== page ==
That's second only to second-guessing your child's high school teachers.

Rich Morse

LarryK4 said...

For sure.

But I remember the town of Ware losing a $1 million lawsuit 25 years ago when two police officers let a driver go who they suspected had been drinking and soon thereafter killed a father and daughter in a car wreck.

Anonymous said...

it didn't say he was drunk...

Ed said...

America's second-favorite pasttime: second-guessing the police.

That's second only to second-guessing your child's high school teachers.


It is called "public service" for a reason. And the reason why authority is granted - great authority - is because the public is going to be watching and second guessing and if you can't deal with that, there is always the dreaded private sector....

Anonymous said...

In the '90's, the police constantly spoke to me as a prosecutor about the Irwin case from Ware; it was constantly on their minds. And they incorporated the lessons of that case into their standard procedures for traffic stops. Those procedures live on in every Massachusetts municipal and state police force as a legacy of that case.

The issue has come up before in Amherst in conjunction with traffic stops and the accusation, now somewhat dormant, that they were being conducted on a racial basis here. My point then was that I saw considerable benefit in police officers erring on the side of caution, especially in a college town with a higher proportion of relatively inexperienced drivers, stopping drivers to check on their condition, which presupposes, of course, that some drivers would pass muster and be sent on. I saw considerably less benefit to public safety in cops constantly worrying about some racial disproportion showing up in some after the fact review of the drivers they'd stopped (many of them in the dark).

Anyone in law enforcement who's worth his or her salt worries about getting it wrong. But remember: it's ordered liberty that we're talking about here, and the cop has to respect it, whether you care to second-guess or not. And with the exclusionary rule, the stakes are high for the police.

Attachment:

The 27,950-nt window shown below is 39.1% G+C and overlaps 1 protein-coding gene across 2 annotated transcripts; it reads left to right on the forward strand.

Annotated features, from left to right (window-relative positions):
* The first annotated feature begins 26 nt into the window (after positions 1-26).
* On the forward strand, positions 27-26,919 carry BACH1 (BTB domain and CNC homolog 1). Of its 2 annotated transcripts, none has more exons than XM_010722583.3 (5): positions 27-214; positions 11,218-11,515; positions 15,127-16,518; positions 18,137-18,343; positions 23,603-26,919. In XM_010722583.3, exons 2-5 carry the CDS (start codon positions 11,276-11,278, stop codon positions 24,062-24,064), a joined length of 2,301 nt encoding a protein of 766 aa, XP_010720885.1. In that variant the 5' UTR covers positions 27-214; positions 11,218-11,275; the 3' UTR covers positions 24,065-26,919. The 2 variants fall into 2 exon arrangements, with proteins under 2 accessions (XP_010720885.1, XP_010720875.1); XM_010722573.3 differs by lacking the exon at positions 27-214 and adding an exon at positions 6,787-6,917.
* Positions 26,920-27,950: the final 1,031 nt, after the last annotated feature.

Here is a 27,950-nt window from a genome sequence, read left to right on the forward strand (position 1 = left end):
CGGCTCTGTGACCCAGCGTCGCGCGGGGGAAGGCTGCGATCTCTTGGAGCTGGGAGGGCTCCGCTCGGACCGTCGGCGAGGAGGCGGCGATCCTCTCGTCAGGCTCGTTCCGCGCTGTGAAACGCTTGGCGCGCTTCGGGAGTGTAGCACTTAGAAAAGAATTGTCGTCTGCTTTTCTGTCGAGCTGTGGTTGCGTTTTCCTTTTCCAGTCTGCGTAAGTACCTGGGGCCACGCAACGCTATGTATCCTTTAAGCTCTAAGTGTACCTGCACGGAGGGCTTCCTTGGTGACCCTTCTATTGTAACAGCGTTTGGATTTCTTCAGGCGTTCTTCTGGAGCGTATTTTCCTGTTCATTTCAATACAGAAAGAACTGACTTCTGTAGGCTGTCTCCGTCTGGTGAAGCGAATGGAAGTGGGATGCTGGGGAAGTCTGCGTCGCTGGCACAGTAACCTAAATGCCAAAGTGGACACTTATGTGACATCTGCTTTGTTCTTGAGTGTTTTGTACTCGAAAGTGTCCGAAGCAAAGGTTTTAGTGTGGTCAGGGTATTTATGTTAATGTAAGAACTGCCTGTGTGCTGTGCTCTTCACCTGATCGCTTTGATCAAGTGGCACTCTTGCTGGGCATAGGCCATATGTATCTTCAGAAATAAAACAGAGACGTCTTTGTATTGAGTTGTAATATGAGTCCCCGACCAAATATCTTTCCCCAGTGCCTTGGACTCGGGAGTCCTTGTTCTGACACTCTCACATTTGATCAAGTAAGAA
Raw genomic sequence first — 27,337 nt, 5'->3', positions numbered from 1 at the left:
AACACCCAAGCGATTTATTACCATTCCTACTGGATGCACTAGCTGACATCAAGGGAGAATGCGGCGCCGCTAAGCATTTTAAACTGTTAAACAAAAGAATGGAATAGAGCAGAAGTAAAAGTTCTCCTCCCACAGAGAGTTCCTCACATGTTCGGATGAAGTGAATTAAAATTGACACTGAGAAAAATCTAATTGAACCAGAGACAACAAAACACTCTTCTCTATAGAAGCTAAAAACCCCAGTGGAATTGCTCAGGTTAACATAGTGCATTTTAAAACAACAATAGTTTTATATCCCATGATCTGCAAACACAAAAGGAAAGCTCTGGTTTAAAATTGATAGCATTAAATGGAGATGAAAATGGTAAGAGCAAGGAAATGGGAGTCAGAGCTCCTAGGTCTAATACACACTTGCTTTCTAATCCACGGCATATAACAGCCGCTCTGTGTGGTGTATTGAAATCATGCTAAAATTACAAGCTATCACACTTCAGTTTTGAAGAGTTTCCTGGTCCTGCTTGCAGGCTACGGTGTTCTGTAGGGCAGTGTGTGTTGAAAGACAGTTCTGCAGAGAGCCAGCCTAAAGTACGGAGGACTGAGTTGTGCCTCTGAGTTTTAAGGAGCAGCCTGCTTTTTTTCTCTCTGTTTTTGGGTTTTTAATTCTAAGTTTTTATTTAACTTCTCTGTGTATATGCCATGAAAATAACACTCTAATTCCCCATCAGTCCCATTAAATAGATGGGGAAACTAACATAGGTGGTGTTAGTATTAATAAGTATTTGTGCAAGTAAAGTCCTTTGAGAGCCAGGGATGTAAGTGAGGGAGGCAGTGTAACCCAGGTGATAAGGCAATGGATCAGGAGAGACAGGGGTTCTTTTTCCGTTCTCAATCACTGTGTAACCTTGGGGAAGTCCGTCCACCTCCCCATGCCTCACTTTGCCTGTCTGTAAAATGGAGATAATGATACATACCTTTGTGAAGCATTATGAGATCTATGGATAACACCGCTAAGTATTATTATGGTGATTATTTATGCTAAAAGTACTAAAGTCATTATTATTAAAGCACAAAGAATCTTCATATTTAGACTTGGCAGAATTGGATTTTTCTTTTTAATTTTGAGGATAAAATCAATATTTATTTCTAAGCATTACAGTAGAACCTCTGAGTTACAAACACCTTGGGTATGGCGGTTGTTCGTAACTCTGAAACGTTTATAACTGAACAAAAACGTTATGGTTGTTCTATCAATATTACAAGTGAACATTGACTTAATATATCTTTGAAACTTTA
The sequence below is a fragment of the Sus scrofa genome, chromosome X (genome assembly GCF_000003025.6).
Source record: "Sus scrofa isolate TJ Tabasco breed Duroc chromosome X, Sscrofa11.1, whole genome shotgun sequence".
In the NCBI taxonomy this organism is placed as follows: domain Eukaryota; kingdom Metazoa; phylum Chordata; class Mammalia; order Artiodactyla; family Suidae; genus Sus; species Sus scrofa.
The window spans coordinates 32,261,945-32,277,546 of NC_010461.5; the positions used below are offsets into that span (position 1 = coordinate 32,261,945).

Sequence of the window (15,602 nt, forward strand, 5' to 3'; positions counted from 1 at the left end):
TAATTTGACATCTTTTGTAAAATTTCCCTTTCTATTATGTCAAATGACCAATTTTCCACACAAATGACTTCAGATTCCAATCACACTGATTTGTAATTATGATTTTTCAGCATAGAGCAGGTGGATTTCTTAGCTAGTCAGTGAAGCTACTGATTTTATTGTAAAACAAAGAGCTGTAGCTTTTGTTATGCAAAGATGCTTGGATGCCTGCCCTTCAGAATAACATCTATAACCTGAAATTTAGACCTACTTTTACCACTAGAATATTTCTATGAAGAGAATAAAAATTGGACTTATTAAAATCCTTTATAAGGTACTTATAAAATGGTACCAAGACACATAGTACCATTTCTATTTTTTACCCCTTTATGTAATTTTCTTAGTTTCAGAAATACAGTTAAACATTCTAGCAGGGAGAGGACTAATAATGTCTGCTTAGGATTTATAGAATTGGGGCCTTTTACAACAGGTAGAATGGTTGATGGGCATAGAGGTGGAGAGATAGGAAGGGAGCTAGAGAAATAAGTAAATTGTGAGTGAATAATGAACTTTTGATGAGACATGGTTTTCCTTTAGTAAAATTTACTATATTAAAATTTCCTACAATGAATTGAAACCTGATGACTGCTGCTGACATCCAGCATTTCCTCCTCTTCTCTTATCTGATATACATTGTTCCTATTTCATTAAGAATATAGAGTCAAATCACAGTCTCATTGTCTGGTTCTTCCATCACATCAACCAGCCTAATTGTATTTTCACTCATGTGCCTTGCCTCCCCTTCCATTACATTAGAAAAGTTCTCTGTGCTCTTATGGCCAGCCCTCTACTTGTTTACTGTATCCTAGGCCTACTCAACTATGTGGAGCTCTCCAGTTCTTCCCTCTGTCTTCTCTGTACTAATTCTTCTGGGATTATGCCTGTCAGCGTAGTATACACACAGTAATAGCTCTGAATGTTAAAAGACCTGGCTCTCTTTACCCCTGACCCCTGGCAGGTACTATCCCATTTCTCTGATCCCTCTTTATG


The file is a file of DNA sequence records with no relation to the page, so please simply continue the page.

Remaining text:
There's "question authority" and then there's "know what you don't know". But that would involve humility on the part of certain armchair executives.

Rich Morse

Anonymous said...

I should be clear:

That last post was definitely not directed at you, Larry. And your mentioning of the Irwin case is on point, but I assure you that it hasn't been forgotten, but rather has been incorporated into the routine.

RM

Anonymous said...

They never said he was drunk.. give the cops a break.. the guy very well couldve had a few drinks and been ok to drive.. not everything has been released so dont try to speculate and second guess the police and the job that they do.

LarryK4 said...

I "second guess" EVERYBODY; including myself. (But only when it comes to punctuation.)

Max Hartshorne said...

That dumbfounded me too...arsonist stopped two times, in just minutes...sort of like why did that guy be allowed to get on the plane with his dyno-shorts?

But the biggest thing we need to figure out is why? How does anyone answer that? Why?

Ed said...

They never said he was drunk.. give the cops a break

They allegedly said that he had to stay at his girlfriend's house and couldn't be driving anymore that night.

the guy very well couldve had a few drinks and been ok to drive..

If so, the police would have violated his civil rights as he would have every legal right to drive anywhere he wanted to that night, all night long if he desired.

not everything has been released so dont try to speculate and second guess the police and the job that they do.

Being stopped twice inside of a half hour by two different departments strikes me as unusual. More than unusual...